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High-impact inventors credited with helping to create 19.5 million jobs

December 17, 2020

In nearly every research institution, there are individuals who achieve oversized impacts. In the academic environment, publications and citations were the traditional standard bearers for advancing science, engineering and discovery — unfortunately, tenure and title are still stubbornly tied to these measures in universities. Patents became the next tier for measuring performance many years ago. Beyond scientific advancement, however, a paper or patent that isn’t applied or put to practical use has little real value from the perspective of national competitiveness or economic development. 

Increasingly, researchers who invent and see through the commercialization of their patents and technologies are being celebrated for impacts to both their fields of study and the economy. The National Academy of Inventors (NAI) has recognized more than 1,400 such people since 2010 through its Fellows program, adding 175 of them this year from more than 100 universities and governmental or nonprofit research institutions across the planet.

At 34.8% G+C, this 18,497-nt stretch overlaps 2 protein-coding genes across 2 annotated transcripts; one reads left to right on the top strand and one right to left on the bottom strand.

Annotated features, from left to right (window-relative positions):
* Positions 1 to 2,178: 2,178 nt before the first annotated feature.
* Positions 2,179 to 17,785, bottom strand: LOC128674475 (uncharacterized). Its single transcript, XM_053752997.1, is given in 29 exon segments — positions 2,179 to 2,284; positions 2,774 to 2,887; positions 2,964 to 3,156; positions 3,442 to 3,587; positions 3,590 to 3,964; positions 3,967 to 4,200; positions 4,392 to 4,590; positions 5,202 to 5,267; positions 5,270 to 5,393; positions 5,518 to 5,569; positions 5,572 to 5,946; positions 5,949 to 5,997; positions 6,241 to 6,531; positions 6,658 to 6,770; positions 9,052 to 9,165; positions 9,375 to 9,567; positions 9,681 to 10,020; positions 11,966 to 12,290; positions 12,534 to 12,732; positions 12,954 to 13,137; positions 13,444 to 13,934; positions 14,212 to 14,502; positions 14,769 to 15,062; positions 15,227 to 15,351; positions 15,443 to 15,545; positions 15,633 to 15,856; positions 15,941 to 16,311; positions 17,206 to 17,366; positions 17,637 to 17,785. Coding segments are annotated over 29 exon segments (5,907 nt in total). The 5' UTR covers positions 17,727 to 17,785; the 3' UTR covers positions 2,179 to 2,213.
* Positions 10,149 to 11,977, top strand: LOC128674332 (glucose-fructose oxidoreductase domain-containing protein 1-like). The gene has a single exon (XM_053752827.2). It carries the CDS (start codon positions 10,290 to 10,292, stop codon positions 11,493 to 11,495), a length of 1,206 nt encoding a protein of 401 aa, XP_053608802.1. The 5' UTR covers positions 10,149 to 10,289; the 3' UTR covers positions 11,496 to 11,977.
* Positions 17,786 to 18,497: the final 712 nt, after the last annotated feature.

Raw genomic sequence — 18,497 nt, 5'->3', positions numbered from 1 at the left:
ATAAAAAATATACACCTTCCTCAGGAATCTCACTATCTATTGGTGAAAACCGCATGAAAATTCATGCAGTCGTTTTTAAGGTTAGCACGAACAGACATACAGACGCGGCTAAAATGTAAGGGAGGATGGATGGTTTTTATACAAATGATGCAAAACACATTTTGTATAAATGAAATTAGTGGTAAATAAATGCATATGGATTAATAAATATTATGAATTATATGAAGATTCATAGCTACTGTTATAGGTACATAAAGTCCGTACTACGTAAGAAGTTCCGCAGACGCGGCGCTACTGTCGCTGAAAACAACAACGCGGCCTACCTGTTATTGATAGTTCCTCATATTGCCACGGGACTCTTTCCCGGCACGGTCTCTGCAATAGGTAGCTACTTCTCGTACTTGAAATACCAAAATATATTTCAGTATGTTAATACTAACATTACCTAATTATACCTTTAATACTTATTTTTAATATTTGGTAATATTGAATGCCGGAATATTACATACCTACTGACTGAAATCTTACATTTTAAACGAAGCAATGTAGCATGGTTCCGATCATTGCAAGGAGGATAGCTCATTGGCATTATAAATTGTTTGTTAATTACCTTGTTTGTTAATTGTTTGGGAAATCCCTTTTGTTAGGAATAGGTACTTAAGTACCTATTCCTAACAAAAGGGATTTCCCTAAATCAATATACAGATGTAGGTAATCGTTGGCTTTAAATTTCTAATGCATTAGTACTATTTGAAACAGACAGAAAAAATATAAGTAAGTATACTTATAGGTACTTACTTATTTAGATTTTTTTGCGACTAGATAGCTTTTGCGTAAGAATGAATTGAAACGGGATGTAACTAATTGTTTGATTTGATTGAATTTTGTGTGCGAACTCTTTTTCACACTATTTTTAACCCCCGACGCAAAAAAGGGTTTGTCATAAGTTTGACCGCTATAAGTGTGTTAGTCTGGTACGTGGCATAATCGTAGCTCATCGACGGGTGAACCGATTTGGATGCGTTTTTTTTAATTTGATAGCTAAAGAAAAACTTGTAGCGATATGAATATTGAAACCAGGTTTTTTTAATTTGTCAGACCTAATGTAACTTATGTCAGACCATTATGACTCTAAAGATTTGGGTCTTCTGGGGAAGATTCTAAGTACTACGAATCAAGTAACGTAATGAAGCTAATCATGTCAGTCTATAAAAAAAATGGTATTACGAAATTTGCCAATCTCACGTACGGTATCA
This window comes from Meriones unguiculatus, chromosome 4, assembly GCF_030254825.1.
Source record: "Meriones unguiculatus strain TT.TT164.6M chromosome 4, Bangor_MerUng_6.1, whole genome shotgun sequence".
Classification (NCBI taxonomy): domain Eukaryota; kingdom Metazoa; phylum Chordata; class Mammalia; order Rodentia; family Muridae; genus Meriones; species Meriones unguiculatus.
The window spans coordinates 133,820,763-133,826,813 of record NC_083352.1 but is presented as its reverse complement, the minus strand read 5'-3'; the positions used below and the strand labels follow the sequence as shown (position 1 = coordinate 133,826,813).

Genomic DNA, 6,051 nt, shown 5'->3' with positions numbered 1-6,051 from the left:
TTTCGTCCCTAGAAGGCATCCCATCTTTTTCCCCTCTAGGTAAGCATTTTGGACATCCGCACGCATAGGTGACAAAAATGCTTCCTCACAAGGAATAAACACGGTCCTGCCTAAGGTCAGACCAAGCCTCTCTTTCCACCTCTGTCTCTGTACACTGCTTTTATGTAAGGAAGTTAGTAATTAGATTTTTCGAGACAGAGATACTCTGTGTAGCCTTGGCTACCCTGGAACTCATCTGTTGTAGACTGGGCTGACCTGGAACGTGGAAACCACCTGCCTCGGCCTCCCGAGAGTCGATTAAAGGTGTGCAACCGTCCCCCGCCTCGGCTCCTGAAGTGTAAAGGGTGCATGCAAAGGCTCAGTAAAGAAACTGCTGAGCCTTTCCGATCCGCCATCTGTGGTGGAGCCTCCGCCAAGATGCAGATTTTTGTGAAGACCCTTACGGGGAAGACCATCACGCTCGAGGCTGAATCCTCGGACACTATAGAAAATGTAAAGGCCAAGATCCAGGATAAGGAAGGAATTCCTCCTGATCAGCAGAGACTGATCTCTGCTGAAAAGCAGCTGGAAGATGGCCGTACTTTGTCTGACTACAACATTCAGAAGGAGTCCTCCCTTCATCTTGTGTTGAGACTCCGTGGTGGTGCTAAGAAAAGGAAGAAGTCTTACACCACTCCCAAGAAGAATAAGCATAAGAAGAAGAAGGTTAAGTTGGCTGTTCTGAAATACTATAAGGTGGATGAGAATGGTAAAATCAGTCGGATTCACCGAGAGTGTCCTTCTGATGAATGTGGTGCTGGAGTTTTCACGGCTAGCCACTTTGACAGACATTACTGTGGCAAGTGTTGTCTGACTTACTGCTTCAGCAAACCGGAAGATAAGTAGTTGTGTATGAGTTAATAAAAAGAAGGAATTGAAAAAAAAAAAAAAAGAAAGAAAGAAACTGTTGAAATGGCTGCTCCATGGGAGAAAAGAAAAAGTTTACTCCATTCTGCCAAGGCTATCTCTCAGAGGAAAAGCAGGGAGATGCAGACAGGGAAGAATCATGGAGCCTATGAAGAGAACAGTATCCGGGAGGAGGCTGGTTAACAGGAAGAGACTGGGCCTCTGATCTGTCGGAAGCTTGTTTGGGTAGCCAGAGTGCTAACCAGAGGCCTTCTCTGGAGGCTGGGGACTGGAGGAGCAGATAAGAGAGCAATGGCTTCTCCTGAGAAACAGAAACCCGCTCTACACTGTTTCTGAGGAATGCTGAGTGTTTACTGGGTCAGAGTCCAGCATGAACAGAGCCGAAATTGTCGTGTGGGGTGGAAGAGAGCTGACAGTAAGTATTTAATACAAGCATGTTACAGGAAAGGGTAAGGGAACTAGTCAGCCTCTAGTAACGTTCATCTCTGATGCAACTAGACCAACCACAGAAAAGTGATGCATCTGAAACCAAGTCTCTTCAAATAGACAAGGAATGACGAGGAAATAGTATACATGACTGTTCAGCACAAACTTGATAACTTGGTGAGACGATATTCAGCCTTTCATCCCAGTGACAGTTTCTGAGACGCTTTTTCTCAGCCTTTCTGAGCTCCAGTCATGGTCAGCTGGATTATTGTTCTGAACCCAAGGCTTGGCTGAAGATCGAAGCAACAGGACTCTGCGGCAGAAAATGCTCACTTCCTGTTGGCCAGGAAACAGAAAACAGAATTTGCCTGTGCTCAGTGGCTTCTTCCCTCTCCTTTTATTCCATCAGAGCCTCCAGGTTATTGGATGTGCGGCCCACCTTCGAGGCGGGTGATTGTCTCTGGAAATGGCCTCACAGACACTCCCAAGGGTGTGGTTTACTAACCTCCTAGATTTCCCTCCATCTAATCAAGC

Collectively all of these high-impact NAI inventors have produced more than 13,000 licensed technologies, helped to create more than 19.5 million jobs, and generated in excess of $2.2 trillion in revenues for their licensing partners.

Nearly 1,300 of the NAI Fellows were working in US research institutions at the time of their selection. Fourteen percent of them were based in California; Texas had 8.9 percent and Florida 8.3 percent.  Canada has captured 20 of the 106 Fellow titles handed out to institutions outside the United States.

The National Academy of Inventors website presents a searchable list of every NAI Fellow as well as links to their bios and information on the selection process.

innovation